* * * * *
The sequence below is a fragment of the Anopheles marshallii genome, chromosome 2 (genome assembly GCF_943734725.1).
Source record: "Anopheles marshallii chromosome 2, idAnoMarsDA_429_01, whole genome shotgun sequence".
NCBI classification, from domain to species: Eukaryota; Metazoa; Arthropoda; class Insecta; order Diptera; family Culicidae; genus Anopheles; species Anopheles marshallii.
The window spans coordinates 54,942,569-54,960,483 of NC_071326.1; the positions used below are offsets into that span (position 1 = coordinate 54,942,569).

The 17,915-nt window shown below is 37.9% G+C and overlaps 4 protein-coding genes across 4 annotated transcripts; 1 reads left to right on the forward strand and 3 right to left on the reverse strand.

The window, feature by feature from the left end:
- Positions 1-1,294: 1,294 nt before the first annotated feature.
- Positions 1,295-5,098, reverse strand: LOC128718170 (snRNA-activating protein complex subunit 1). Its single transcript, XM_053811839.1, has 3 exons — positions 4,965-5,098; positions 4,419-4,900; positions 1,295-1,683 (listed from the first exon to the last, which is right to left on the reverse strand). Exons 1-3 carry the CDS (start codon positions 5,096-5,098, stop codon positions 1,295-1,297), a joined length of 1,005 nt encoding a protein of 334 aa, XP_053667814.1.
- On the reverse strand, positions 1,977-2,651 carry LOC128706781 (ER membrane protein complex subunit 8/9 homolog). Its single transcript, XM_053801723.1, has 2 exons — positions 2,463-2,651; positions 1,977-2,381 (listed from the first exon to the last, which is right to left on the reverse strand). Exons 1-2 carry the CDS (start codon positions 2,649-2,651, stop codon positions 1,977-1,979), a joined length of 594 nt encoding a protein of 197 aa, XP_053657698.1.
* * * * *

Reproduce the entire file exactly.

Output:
The sequence below is a fragment of the Anopheles marshallii genome, chromosome 2 (genome assembly GCF_943734725.1).
Source record: "Anopheles marshallii chromosome 2, idAnoMarsDA_429_01, whole genome shotgun sequence".
NCBI classification, from domain to species: Eukaryota; Metazoa; Arthropoda; class Insecta; order Diptera; family Culicidae; genus Anopheles; species Anopheles marshallii.
The window spans coordinates 54,942,569-54,960,483 of NC_071326.1; the positions used below are offsets into that span (position 1 = coordinate 54,942,569).

The 17,915-nt window shown below is 37.9% G+C and overlaps 4 protein-coding genes across 4 annotated transcripts; 1 reads left to right on the forward strand and 3 right to left on the reverse strand.

The window, feature by feature from the left end:
- Positions 1-1,294: 1,294 nt before the first annotated feature.
- Positions 1,295-5,098, reverse strand: LOC128718170 (snRNA-activating protein complex subunit 1). Its single transcript, XM_053811839.1, has 3 exons — positions 4,965-5,098; positions 4,419-4,900; positions 1,295-1,683 (listed from the first exon to the last, which is right to left on the reverse strand). Exons 1-3 carry the CDS (start codon positions 5,096-5,098, stop codon positions 1,295-1,297), a joined length of 1,005 nt encoding a protein of 334 aa, XP_053667814.1.
- On the reverse strand, positions 1,977-2,651 carry LOC128706781 (ER membrane protein complex subunit 8/9 homolog). Its single transcript, XM_053801723.1, has 2 exons — positions 2,463-2,651; positions 1,977-2,381 (listed from the first exon to the last, which is right to left on the reverse strand). Exons 1-2 carry the CDS (start codon positions 2,649-2,651, stop codon positions 1,977-1,979), a joined length of 594 nt encoding a protein of 197 aa, XP_053657698.1.